Well, from the point of view of academic family, we X-ray astronomers spring from research groups specializing in cosmic rays. Not only did these remarkable particles (the discovery of which led to an early Nobel prize) serve as a laboratory for basic physics, they're also astronomical. No doubt the linkage of particle physics and cosmology has deep roots! In fact X-rays are really photons, the bread and butter of regular astronomers, and not material particles, but some of the experimental techniques remind one more of high-energy physics.
The CCD detector of SXT recorded the track of a high-energy charged particle. It does this frequently, even though particles are few and the camera is in fact shielded from them in any case. Yohkoh flies well below most of the Van Allen belts, and is shielded by the Earth's magnetic field from all but the most energetic primary cosmic rays. But here is what we saw recently:
The above figure shows a curious cosmic-ray track observed by Yohkoh SXT at 15:17:34 UT, July 25, 2000. The copy at the bottom has a straight line fitted roughly to the end pixels. The curved features at the top are coronal magnetic loops. There are a couple of peculiarities. First, the track is slightly curved - at an eyeball estimate, about 1.4 pixels at maximum. The SXT pixels are 18.28 microns, so this is about 25 microns of curvature. Second, the track is brightest at the two endpoints. The length of the track is about 1.4 mm.
Following the discovery of this track, the SXT group and friends have been exchanging e-mail about what it represents. All no doubt agree that it is not important science, but just interestingly unusual. Here are some of the comments that have resulted:
First of all (theoreticall!) how much exposure does the CCD have? It turns out that the CCD contains a volume of about .006 cm^3 of Si, and that it has been exposed for tracks perhaps for a total of 5 million seconds since launch. Spreading the CCD's 6 microliters out into a layer roughly as thick as the range of a cosmic ray (say 50 gm/cm^2), one can estimate a paltry exposure of some 600 cm^2-sr-sec for the whole nine years. No wonder people don't use CCDs as primary detectors for high-energy cosmic rays! At this exposure we might expect to see only about one "star" interaction event (ie, a true nuclear reaction - would be spectacular, no doubt) in the whole data set.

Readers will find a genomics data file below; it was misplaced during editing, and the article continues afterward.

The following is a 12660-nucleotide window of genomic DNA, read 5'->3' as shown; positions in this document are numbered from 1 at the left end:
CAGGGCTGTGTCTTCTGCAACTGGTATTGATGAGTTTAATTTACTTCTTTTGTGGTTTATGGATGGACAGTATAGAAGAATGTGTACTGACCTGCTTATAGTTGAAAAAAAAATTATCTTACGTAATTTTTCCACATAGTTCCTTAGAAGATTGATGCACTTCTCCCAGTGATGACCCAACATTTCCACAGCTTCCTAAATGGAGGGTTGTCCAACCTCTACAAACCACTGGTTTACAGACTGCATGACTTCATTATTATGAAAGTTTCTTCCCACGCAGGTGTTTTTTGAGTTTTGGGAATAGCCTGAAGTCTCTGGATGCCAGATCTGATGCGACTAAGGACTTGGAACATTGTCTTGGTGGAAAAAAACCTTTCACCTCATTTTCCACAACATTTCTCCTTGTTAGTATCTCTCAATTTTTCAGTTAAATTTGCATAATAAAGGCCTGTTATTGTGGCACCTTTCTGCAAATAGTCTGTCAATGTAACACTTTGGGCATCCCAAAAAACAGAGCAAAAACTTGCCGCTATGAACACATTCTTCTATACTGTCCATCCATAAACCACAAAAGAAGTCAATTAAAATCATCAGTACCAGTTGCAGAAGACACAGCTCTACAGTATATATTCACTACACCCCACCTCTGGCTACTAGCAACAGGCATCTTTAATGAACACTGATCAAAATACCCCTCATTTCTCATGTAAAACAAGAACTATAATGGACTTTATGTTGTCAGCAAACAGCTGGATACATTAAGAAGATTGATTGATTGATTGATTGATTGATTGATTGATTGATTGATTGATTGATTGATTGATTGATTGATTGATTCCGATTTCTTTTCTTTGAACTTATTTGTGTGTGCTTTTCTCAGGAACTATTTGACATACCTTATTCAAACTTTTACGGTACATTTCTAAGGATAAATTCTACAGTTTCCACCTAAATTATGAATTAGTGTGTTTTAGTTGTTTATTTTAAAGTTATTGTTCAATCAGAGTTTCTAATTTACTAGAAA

Instead, what we almost certainly see here is a low-energy secondary particle produced by scattering within the Si of a proton (say, 100 MeV) from the Van Allen belt - from the nice map of the Yohkoh orbit you'll see that Yohkoh was flying above Argentina at the time of the event, and this is as close as the orbit comes to the magnetosphere (it turns out).
A quick search for similar events turned up these beauties:
On the left, a nice straight track, with the faint-bright-faint character expected of a particle arcing through the CCD tangentially; on the right, a champion long track with a straight line fitted. This beauty is more than 6 mm long - it vanishes at the top of the CCD. The left image is "half resolution", 2x2 pixel sums; the right image is "quarter resolution", 4x4 sums. Both tracks above are a lot fainter than the curved track. This means that it had a higher density of ionization - hmmm. If anybody would like to try to estimate the particle Z (is it perhaps one of the CCD's own Si atoms, or a spallation product from one of them, or just a humdrum proton?) ask the undersigned and I'll provide an estimate of charge per unit length.
As a postscript to this nugget, but it really deserves a full writeup of its own, we show you the "snowstorm" detected by SOHO following the X-class flare of July 14, 2000. The sequence of events is as follows: a huge flare erupts on the solar disk, spotted by various observers; the CME resulting from this then appears in the SOHO coronagraphs; en route to the Earth or wherever, the shock wave caused by the CME accelerates high-energy particles; these particles zip right over to SOHO and cause a cloud of streaks in their next set of images. Yohkoh is protected from these particles because of its low orbit, but the Lagrangian point is out there fully exposed, some 1% of the way from the Earth to the Sun. So, one image is worth a thousand words, but be careful - the link is 1 MB:
Sam Freeland provided this image, and noted at the same time that one or two long curved tracks are present (bottom; upper left). In fact there are many things to see, including what look like actual vertices (eg, at pixel coordinates [805, 444]).
August 2, 2000